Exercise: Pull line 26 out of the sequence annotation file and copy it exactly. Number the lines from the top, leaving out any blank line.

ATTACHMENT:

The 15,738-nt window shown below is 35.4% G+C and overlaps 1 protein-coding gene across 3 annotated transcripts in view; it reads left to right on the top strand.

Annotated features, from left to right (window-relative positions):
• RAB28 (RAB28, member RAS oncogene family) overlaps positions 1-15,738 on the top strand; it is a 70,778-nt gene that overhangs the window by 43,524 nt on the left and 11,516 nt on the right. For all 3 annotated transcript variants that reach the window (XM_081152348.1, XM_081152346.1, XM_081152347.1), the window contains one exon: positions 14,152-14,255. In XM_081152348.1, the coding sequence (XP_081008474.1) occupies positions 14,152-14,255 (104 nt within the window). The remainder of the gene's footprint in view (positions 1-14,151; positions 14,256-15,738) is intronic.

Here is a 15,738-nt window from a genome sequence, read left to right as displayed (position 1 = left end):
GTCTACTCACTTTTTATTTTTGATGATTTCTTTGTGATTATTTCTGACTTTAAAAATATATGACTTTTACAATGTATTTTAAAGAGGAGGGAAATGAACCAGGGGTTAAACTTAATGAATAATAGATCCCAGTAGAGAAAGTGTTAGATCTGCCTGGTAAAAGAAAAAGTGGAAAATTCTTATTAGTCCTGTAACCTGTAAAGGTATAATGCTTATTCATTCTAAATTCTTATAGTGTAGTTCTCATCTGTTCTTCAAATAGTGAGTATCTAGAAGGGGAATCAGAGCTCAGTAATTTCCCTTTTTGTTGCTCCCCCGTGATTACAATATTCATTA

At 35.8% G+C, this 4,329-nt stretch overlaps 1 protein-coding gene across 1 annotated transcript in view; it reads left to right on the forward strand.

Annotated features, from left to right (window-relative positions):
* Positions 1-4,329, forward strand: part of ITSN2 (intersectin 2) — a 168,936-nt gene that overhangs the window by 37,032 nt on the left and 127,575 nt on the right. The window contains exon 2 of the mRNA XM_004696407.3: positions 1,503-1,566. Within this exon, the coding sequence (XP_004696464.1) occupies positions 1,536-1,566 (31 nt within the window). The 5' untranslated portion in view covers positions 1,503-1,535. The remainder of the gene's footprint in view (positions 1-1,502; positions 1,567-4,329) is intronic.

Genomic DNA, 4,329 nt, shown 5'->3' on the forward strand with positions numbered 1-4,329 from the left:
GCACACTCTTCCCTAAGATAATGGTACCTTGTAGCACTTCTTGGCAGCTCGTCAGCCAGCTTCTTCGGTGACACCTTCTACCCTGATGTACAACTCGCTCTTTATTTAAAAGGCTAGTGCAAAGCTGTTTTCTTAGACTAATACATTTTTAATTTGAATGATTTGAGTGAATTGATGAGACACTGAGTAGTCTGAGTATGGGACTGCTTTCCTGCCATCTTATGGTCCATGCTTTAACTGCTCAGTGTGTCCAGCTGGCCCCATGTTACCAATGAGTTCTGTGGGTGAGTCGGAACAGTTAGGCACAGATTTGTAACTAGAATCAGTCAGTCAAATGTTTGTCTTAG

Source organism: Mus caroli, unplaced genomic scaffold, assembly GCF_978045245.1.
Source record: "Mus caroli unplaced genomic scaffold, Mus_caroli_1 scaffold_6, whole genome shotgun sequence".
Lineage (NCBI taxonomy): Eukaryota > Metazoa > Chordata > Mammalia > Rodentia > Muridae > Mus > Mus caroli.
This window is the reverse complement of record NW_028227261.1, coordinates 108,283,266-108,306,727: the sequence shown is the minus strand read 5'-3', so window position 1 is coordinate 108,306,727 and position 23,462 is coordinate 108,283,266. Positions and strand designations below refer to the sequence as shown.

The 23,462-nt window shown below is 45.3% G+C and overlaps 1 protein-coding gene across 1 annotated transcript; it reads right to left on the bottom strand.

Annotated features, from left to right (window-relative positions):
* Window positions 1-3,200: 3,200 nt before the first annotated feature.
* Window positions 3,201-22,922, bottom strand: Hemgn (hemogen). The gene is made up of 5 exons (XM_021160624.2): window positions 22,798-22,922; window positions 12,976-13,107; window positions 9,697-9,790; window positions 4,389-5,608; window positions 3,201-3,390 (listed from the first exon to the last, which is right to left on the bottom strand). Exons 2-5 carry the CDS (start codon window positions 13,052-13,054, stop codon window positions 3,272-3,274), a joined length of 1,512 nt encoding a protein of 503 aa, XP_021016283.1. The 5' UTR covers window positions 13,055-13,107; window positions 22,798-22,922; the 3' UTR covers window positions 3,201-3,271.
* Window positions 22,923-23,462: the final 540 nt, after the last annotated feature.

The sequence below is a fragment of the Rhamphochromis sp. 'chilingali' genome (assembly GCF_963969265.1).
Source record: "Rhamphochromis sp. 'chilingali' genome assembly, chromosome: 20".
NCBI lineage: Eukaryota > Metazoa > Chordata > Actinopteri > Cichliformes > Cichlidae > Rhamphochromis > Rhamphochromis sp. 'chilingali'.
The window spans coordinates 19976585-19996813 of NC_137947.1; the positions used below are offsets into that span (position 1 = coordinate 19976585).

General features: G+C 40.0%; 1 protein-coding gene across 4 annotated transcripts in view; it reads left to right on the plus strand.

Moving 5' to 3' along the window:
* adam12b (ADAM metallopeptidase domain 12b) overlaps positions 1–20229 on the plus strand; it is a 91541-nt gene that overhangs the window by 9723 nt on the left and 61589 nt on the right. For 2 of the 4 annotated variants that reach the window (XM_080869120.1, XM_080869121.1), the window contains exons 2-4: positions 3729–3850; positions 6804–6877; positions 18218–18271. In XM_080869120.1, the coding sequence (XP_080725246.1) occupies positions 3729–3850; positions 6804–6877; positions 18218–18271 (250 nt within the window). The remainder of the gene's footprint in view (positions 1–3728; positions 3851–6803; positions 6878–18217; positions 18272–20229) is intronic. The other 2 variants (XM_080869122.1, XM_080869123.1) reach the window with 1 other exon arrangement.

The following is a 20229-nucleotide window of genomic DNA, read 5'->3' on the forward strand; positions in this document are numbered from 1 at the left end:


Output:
* adam12b (ADAM metallopeptidase domain 12b) overlaps positions 1–20229 on the plus strand; it is a 91541-nt gene that overhangs the window by 9723 nt on the left and 61589 nt on the right. For 2 of the 4 annotated variants that reach the window (XM_080869120.1, XM_080869121.1), the window contains exons 2-4: positions 3729–3850; positions 6804–6877; positions 18218–18271. In XM_080869120.1, the coding sequence (XP_080725246.1) occupies positions 3729–3850; positions 6804–6877; positions 18218–18271 (250 nt within the window). The remainder of the gene's footprint in view (positions 1–3728; positions 3851–6803; positions 6878–18217; positions 18272–20229) is intronic. The other 2 variants (XM_080869122.1, XM_080869123.1) reach the window with 1 other exon arrangement.